Many industries, including the military, electronics, and medical sectors, demand high-quality surface finishing of their parts. When components are delicate, irregularly shaped, or complex, rack plating is an excellent option for surface finishing.
Before investing in a new rack plating system, surface finishing shops should consider the electrical requirements of their specific surface finishing process, the rack frame material, and the material of the rack itself. These factors contribute to the effectiveness and efficiency of the rack plating process.
The Amps per Square Foot Requirement of the Surface Finishing Process
Every rack plating process requires a different amps-per-square-foot capability. An amps-per-square-foot requirement can be as low as 10 and as high as 400. The amps-per-square-foot of a rack plating process is limited by the capacity of the rectifier. To accommodate rectifier limitations, surface finishing shops may need to limit the number of parts they load into the rack at one time.
Below are examples of typical amps-per-square-foot requirements for common surface finishing processes. These requirements may vary depending on the specific process.
|Type of Finishing Process||Amps/Square Foot|
|Anodizing – Type 1||10–15|
The Current Carrying Capacity of the Rack Frame Material
The current carrying capacity of the rack’s frame material ensures parts are plated consistently, with no plating voids, uneven plating, or other quality issues. Copper is the standard against which surface finishing shops compare current carrying capacity.
|Frame Material||Current Carrying Capacity/Square Inch||Percentage of Copper’s Carrying Capacity|
|Phosphor Bronze||180||18 percent|
|Stainless Steel||23||2.3 percent|
The Strength, Resistance, and Current Carrying Capacity of the Rack Material
The last major consideration when setting up a rack plating process is the material of the rack itself. Racks can be fabricated from several different metals, all of which have advantages or disadvantages depending on the part to be plated. The stronger the rack material, the more parts it may be possible to plate in a single session. Some processes may require acid or caustic resistance.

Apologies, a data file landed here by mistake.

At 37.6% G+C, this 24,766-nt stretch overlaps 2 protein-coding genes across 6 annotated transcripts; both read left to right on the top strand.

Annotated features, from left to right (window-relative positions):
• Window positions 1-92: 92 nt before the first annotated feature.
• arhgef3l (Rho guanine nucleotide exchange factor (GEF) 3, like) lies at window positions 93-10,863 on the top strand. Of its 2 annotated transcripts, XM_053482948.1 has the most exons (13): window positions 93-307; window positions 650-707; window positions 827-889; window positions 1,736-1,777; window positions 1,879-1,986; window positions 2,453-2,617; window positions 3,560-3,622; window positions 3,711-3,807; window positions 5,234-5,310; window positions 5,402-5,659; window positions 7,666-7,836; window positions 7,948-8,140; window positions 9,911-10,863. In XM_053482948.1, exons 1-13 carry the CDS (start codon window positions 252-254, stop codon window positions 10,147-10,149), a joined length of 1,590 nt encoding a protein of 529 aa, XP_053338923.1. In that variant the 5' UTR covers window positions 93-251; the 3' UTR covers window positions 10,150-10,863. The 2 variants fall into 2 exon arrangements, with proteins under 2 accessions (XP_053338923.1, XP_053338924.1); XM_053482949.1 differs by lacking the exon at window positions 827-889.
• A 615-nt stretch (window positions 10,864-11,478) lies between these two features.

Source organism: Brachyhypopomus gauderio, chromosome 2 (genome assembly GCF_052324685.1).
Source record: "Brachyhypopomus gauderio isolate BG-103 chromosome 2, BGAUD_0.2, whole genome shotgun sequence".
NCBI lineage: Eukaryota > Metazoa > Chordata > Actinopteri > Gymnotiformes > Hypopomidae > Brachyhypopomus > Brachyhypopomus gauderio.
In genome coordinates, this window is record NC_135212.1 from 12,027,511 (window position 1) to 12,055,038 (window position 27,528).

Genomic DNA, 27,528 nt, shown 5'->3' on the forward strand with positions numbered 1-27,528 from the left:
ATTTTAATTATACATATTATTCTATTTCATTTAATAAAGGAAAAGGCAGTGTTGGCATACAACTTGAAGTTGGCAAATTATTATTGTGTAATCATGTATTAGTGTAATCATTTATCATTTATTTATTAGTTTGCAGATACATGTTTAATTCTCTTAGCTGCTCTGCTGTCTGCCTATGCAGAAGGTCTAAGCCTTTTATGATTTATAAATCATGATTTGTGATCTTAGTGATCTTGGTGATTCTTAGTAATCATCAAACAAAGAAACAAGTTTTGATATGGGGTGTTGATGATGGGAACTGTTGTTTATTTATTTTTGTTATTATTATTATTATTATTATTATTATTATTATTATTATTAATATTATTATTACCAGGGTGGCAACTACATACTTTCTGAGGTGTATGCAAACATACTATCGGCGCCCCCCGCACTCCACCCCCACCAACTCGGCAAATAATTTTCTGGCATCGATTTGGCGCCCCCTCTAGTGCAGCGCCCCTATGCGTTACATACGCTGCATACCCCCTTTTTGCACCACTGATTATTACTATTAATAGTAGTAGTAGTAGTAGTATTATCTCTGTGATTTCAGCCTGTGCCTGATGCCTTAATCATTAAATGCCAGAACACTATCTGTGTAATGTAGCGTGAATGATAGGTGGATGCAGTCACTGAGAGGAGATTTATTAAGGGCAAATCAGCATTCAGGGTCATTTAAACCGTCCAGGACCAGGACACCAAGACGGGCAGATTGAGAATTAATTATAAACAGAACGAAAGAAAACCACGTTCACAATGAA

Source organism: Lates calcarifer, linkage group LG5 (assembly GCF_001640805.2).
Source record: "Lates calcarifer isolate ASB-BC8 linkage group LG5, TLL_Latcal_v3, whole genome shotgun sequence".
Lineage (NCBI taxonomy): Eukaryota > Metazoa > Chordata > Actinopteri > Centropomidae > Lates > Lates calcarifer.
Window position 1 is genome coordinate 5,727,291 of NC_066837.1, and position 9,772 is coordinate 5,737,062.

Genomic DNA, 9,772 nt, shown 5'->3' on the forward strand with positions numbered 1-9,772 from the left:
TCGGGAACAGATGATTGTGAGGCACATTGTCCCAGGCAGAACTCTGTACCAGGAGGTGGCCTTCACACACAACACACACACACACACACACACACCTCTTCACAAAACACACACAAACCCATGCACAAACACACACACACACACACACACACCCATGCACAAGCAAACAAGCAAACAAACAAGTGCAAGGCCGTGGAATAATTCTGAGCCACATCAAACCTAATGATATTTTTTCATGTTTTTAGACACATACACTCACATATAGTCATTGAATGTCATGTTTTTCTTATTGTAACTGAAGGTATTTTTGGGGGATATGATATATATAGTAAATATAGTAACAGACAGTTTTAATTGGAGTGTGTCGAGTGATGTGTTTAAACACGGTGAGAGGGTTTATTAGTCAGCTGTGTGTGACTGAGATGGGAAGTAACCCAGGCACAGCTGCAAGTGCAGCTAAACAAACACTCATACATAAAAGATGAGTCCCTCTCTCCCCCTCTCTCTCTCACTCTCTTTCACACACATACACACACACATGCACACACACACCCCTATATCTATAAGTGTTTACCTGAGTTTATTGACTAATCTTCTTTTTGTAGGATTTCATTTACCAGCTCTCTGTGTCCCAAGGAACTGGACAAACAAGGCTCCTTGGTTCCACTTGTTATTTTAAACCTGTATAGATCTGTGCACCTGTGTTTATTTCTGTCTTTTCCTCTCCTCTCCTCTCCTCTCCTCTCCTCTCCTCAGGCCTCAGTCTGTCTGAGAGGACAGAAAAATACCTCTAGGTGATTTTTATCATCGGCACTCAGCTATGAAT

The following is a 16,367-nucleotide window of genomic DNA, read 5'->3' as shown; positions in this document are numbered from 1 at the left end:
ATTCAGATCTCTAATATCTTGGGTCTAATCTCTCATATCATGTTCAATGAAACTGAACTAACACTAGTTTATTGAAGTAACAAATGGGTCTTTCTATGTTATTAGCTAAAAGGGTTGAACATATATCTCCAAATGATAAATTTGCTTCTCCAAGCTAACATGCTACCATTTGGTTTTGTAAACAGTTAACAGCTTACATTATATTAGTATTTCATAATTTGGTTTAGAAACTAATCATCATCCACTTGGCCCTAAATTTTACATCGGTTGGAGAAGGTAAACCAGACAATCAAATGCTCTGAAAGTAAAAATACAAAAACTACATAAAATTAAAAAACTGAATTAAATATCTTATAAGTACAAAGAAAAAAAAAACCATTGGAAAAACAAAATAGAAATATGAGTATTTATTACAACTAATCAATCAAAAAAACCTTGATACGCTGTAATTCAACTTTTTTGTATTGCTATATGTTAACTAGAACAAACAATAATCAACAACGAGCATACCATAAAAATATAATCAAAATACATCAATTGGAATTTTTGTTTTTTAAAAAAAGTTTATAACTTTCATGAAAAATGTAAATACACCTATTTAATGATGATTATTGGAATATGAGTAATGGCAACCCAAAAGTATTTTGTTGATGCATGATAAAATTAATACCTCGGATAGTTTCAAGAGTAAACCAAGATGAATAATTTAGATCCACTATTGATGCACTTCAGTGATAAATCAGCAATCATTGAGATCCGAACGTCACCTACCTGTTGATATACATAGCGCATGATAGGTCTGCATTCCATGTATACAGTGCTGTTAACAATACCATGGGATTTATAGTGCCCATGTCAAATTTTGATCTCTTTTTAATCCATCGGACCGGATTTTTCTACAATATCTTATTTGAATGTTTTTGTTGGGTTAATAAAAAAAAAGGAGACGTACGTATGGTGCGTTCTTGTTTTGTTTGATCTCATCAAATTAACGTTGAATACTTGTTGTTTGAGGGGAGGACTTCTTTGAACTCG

Below are the most common metals used to fabricate plating racks and their advantages and disadvantages.
|Copper||Current Carrying Capacity; Easy to Fabricate||Poor Acid Resistance; Soft|
|Aluminum||Current Carrying Capacity; Strong; Lightweight; Inexpensive||Poor Caustic Resistance; Difficult to Fabricate|
|Brass||Strong; Easy to Fabricate||Poor Acid Resistance|
|Phosphor Bronze||Current Carrying Capacity||Poor Acid Resistance; Low Availability; Expensive|
|Steel||Strong; Inexpensive||Poor Acid and Caustic Resistance|
Seacole can help surface finishing shops keep their rack plating equipment effective and efficient. Our RACK/Stripper 35 strips tin, solder, and copper from plating racks so they can continue to provide consistent, high-quality plating. The product can hold more than 20 ounces per gallon of metal, making it an economical addition to any surface finishing maintenance routine.
For help understanding your rack plating process or to discover how specialty chemicals can make your process more productive, contact the Seacole team today.
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